Bucs emerging as leaders in Asian market

January 25th, 2022

The Pirates were very active in the opening days of the 2022-23 international signing period, which began Jan. 15. As of Monday, they had signed 19 players, the vast majority coming from Latin America.

However, one signing on the other side of the globe continued a strong trend for the Pirates.

The club inked Hung-Leng Chang, a 20-year-old right-hander, out of Taiwan. Pittsburgh’s signing of Chang to begin the 2022-23 international signing period puts them in a very small group of teams to sign an amateur player from Asia so far. The only other clubs to officially sign a prospect from Asia in the current signing period as of Monday were the Cardinals (Won-Bin Cho, South Korea) and the Dodgers (Kosuke Matsuda, Japan).

Even though amateur signings out of Asia are a smaller occurrence league-wide, they are not a new trend for the Bucs. Not nearly. The club has established itself as a leader in scouting and signing talented players from Asia. In each of the past four years, the Pirates have signed an amateur player from the continent: Chang, Po-Yu Chen (2020, Taiwan), Tsung-che Cheng (‘19, Taiwan) and Ji-Hwan Bae (‘18, South Korea).

A big reason the Pirates feel compelled to dip into this base of amateur players when others often don’t is in part due to the club’s stayed focus on developing a sturdy base of talent in the Minor Leagues; as assistant director of player personnel Max Kwan told MLB.com, “We have to explore every avenue.”

One avenue to explore with respect to Asian talent is the posting system, which allows players to be acquired from Asian professional leagues like Nippon Professional Baseball (Japan) and Korea Baseball Organization (South Korea). But this group of players, which included last season’s second-half hero for the Pirates in Yoshi Tsutsugo (a former NPB star), warrants heavy competition for services due to their established professional careers to that point and their peak age of performance.

Snagging a player early on who could be talented enough to reach that posting system later in his career and instead developing them in its own farm system would be huge for a club like the Pirates. To oversee the region and try to unearth some gems on the diamond, Kwan said the Bucs’ Pacific Rim team has scouts in Australia, South Korea and Taiwan, as well as a few associates. Plus they have translators for South Korea and Taiwan when interest intensifies into conversations between the larger club and the player.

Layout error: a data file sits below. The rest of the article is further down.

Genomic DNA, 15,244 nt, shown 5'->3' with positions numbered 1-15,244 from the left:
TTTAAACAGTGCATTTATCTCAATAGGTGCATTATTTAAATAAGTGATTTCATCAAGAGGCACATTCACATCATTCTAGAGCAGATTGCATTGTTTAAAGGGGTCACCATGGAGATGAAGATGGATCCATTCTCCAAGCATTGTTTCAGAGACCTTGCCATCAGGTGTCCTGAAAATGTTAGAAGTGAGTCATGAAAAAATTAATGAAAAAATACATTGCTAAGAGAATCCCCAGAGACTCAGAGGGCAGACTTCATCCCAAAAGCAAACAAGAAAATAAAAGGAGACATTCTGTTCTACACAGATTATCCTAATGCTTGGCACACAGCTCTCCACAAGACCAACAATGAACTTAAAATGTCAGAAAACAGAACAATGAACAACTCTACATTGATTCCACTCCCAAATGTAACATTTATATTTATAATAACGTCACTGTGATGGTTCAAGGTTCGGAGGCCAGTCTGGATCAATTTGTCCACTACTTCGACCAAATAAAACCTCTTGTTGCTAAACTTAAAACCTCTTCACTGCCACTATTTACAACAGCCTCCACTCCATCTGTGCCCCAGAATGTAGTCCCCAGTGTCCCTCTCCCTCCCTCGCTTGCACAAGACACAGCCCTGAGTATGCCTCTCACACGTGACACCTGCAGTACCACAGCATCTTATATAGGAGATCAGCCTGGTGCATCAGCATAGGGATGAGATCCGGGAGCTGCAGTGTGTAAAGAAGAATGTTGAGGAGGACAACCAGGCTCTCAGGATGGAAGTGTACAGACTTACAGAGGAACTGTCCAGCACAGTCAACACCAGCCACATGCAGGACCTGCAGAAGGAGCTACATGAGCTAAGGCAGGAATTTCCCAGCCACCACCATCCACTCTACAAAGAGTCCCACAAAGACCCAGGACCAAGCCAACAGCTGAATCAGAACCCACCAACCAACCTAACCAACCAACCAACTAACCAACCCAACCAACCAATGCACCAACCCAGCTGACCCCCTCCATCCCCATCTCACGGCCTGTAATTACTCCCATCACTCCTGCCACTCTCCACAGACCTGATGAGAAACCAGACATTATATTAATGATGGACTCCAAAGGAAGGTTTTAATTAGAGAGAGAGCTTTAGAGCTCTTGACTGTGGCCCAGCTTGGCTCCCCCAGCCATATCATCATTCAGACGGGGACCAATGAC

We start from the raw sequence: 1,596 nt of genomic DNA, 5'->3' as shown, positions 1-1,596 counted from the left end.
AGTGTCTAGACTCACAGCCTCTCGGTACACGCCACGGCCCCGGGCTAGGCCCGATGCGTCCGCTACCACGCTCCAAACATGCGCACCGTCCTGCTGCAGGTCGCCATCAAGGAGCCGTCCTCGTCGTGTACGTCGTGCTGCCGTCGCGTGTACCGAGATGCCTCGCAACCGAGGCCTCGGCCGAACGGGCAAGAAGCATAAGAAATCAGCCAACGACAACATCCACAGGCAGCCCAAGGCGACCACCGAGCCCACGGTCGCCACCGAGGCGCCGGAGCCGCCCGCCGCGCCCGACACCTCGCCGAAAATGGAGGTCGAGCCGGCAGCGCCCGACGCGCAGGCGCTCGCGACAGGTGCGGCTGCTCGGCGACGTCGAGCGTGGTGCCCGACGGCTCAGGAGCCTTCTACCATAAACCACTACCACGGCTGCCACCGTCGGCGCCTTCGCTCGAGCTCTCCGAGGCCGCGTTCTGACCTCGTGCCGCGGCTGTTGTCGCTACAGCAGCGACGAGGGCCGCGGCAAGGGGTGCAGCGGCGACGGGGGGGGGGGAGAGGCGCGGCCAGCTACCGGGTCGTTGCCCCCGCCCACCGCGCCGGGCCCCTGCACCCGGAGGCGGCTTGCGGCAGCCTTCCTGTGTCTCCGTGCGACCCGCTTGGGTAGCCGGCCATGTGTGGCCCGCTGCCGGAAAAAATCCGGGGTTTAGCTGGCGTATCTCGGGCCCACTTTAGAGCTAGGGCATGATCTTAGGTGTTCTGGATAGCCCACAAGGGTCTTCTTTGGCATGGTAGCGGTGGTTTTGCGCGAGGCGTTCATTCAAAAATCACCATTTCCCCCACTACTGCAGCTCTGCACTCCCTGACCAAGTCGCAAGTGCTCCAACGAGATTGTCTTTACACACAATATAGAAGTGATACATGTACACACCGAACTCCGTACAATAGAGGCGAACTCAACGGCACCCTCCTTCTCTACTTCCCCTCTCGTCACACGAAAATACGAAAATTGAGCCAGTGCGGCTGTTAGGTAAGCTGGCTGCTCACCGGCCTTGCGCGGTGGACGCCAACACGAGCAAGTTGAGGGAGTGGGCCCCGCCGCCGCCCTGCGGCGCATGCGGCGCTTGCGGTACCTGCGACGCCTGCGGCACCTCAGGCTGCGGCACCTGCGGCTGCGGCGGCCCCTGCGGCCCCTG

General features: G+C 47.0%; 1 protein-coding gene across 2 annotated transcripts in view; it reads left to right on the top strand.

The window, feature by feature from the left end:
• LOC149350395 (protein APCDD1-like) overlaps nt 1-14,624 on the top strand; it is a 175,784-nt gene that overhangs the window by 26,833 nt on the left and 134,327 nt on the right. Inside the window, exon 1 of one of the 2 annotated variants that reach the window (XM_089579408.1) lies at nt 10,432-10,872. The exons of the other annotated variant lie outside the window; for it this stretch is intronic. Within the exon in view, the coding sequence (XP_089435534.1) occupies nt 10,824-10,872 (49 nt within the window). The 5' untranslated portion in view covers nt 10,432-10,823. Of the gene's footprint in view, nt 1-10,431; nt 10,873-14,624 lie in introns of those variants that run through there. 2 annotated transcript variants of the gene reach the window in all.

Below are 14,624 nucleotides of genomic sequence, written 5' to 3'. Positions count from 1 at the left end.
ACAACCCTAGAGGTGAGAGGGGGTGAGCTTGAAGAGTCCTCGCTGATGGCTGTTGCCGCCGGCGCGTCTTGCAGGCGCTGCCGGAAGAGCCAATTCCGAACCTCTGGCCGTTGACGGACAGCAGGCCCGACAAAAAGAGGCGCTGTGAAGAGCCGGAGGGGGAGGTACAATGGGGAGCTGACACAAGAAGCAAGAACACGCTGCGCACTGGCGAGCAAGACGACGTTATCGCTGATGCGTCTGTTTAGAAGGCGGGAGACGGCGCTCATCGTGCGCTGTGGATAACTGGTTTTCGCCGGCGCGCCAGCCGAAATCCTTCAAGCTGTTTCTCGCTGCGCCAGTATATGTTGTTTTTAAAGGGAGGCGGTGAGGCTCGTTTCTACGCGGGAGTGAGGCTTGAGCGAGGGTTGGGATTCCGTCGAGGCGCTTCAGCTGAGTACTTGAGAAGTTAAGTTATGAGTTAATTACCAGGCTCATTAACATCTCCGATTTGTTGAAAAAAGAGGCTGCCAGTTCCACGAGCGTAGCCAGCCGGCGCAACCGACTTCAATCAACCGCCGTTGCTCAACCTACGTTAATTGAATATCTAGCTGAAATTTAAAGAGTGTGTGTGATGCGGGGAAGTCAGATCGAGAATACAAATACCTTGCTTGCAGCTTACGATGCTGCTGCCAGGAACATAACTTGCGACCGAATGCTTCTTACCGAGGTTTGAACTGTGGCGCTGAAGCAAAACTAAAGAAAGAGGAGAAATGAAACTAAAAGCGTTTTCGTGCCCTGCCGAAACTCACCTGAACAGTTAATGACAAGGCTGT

“It’s fairly robust, the support that we have,” Kwan said. “And like I said, not only with identifying, evaluating and acquiring, but thereafter in the development phase, everyone that’s out there in the Pacific Rim stays with these kids all the way through – during the season and after the season – to make sure everything is taken care of for them.”

Kwan also pointed out that Asian players are often more familiar with the day-to-day grind of organized baseball, having played a ton of games somewhat similarly to American MLB Draft prospects.

That’s true for Chang, who spent the 2020 season with the semi-pro Taiwan Power Company in the Industrial League before working out with the Chinese Professional Baseball League’s CTBC Brothers last year. But Chang was not as vaunted in his early years as the other Asian prospects the Pirates have signed over the past few years.

“This is a kid that was never really on all the national teams like Po-Yu Chen and Tsung-Che Cheng,” Kwan said. “He was a little more of a late developer, and what we saw in 2019 was a lot of positive characteristics, and as we continued to follow him, he got better and better and better.”

Now, the Pirates will bring him into their system and get him ready to enter a new organization and a new country. On the field, that transition has gone well in recent years: Bae (Pittsburgh's No. 22 prospect per MLB Pipeline) hit .323 in his first full season, Chen pitched a 2.47 ERA in his first taste of Minor League competition last season and Cheng hit .311 in the Florida Complex League in 2021.

But beyond games, Pittsburgh’s staff is also focused on making sure their players from over the Pacific Ocean are assimilating well in a new area.

“Wherever they're from, we need to have the internal infrastructure to support that player’s transition into pro ball – the onboarding, certainly their early part of the coaching process and development process. We are equally excited about that,” GM Ben Cherington said. “We’re not just going out and finding these players, but we are building a team of people with the Pirates that can really support that transition and onboarding into the Pirates, whether that's where they live now or when they get to Pirate City.”

In the long run, signing as many players from Asia as the Pirates do helps them further their goal of creating a more diverse farm system.

“Diverse in being from all over the globe, I think spanning six countries,” Sanders said of this year’s signing class. “Diverse in a pretty impactful mix of position players and pitchers. Different skill sets. Different ages. Guys at different parts of their developmental progression. I think we feel really good about that.”